Despite bidding competition from Dish, Softbank's founder, Masayoshi Son, has told Reuters that he sees no need to adjust his company's offer for Sprint. In fact, he's even seen support from Intel CEO Paul Otellini, who stated in a letter to the FCC last week that a third competitive national carrier is "very compelling."

During the company's financial results today, Softbank's Son went on the attack, spending a big chunk of the presentation pitching what his company would offer over its rival's bid. He kicked off by saying that Dish's offer (and comparisons) was "illusory" and how the Japanese carrier's offer had a 21 percent premium over its rival's, along with a swifter turnaround: two months compared to a year. Son also said that his company's offer would sidestep the difficulties in combining spectrum in the US, as Softbank doesn't currently hold any US wireless spectrum at the moment. The CEO added: "If our deal doesn't go through with Sprint... the carrier won't have the cash to follow through with their network vision [this year]."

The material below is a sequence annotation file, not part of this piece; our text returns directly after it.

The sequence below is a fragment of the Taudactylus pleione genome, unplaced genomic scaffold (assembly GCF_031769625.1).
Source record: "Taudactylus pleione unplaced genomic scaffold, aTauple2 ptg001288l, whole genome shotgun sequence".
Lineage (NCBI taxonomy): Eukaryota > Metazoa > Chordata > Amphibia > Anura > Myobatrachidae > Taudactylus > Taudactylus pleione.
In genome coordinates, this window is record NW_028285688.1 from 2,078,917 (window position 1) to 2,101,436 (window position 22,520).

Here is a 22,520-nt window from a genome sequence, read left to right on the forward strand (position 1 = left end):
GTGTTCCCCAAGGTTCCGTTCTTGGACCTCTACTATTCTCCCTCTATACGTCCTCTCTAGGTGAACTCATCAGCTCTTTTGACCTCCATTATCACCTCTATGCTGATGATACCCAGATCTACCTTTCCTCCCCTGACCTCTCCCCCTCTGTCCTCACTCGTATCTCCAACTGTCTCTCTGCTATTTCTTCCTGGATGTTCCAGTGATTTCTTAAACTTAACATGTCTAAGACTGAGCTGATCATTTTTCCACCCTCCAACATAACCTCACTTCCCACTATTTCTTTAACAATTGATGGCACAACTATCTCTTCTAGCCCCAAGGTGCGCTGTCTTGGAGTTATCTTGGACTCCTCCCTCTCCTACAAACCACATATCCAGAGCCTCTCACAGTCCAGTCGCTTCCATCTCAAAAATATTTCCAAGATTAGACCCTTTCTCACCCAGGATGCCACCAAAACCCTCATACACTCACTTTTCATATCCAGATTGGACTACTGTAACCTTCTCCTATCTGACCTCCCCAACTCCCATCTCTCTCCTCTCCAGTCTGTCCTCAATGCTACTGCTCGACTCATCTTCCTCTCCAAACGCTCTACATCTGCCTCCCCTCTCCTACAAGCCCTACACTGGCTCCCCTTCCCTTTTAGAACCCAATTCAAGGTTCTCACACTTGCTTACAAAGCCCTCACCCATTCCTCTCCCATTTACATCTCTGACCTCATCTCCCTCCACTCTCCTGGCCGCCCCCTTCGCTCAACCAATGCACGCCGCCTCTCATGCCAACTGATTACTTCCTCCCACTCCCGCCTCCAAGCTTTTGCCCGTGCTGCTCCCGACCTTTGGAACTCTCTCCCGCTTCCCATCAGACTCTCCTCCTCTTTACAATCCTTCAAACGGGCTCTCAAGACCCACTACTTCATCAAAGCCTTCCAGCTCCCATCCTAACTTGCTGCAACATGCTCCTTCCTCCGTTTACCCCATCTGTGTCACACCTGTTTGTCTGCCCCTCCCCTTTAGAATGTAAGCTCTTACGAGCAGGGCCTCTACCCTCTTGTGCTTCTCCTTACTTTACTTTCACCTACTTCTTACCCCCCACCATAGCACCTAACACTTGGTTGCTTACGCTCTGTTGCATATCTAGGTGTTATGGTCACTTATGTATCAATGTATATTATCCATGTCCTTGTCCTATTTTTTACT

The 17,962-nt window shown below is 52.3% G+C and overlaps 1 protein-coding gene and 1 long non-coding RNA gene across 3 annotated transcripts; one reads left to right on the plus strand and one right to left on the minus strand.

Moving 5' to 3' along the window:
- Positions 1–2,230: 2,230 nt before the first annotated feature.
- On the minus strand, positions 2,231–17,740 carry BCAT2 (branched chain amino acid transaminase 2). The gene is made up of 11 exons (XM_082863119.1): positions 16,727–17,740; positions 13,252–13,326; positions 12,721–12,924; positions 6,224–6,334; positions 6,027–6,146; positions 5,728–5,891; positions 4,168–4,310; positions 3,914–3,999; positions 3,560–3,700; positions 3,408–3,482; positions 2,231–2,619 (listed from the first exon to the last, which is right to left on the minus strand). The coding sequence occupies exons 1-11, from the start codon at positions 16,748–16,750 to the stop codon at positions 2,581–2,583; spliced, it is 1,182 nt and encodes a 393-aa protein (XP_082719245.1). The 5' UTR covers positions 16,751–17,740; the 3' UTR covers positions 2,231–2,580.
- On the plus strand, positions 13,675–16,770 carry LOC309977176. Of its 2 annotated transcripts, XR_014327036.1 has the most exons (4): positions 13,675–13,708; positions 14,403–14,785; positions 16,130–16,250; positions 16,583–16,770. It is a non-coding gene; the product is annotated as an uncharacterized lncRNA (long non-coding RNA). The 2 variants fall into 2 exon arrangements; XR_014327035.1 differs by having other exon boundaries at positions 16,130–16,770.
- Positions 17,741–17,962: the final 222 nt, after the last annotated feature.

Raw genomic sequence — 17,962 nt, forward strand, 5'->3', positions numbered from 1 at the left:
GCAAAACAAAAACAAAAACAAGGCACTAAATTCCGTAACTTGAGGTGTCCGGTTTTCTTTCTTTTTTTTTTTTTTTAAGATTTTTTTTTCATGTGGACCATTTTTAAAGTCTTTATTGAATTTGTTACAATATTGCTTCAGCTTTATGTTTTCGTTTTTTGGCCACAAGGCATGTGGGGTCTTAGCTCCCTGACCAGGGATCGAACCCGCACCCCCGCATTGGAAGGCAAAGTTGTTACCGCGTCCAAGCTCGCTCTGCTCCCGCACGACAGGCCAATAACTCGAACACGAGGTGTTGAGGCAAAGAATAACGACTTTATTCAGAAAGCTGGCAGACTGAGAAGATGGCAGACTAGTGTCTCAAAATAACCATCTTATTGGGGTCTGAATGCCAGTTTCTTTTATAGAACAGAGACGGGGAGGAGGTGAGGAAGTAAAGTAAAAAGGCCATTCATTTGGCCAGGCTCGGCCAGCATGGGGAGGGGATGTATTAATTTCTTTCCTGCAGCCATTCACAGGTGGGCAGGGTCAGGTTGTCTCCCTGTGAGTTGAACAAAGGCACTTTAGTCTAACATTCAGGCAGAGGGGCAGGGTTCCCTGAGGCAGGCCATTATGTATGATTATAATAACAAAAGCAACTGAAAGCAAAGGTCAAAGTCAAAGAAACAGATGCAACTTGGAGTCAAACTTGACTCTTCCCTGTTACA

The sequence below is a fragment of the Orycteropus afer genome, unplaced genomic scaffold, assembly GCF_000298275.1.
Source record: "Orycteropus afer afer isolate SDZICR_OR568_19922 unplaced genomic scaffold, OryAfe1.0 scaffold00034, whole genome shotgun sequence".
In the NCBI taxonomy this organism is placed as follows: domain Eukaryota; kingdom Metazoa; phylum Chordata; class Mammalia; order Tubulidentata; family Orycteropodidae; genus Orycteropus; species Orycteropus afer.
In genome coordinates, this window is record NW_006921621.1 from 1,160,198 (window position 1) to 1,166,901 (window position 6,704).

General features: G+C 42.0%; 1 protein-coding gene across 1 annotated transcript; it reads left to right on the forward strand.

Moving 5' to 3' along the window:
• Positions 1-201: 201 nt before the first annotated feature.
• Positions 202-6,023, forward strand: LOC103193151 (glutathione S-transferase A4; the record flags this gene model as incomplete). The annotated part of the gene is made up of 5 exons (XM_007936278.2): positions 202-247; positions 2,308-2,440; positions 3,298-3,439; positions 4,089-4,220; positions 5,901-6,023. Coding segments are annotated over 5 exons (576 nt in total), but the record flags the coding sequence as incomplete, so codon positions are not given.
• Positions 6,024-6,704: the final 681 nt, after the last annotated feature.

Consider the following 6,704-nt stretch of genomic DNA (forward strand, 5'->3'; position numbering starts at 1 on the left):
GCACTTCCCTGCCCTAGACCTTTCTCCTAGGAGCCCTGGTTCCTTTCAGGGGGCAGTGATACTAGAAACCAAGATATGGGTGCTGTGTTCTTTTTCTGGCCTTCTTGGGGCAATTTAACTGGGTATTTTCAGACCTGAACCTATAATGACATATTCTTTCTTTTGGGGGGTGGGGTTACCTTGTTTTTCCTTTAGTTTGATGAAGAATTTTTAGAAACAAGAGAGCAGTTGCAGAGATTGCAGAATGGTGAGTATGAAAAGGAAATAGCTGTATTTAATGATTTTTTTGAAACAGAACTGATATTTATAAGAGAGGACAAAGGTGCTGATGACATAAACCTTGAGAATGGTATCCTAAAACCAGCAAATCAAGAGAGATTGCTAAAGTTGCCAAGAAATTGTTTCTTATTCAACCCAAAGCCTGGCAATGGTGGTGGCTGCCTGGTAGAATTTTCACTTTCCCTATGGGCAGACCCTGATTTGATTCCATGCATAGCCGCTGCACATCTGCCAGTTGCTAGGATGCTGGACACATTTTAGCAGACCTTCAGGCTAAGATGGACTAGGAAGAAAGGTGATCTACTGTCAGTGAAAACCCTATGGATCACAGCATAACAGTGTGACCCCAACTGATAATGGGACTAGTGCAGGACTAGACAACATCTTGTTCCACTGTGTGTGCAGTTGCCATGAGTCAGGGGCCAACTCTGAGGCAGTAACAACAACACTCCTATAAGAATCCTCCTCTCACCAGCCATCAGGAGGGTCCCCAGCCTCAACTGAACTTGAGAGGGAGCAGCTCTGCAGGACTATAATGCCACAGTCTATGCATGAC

Earlier in the earnings event, Son said that his company's healthy native position was "just a stepping stone", and that he's now aiming for the number one spot in mobile internet globally -- Sprint appears to be a big part of those plans.

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SoftBank Agreement Provides 21% Premium To Preliminary,
Highly Leveraged DISH Proposal

Tokyo – April 30, 2013 – SoftBank Corp. (TSE: 9984) ("SoftBank") today presented an analysis of its agreed transaction with Sprint Nextel Corp. (NYSE: S) ("Sprint"), and explained to investors why its transaction is superior to the highly leveraged, preliminary approach put forward on April 15 by DISH Network Corporation (NASDAQ: DISH) ("DISH"). SoftBank Chairman and CEO Masayoshi Son outlined eleven key areas where the SoftBank transaction provides greater benefits to Sprint shareholders and calculated how the SoftBank transaction provides Sprint shareholders with cash, stock and synergies collectively representing a 21% premium to the DISH proposal.

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Softbank founder goes on the attack, sees 'no need' to improve offer for Sprint network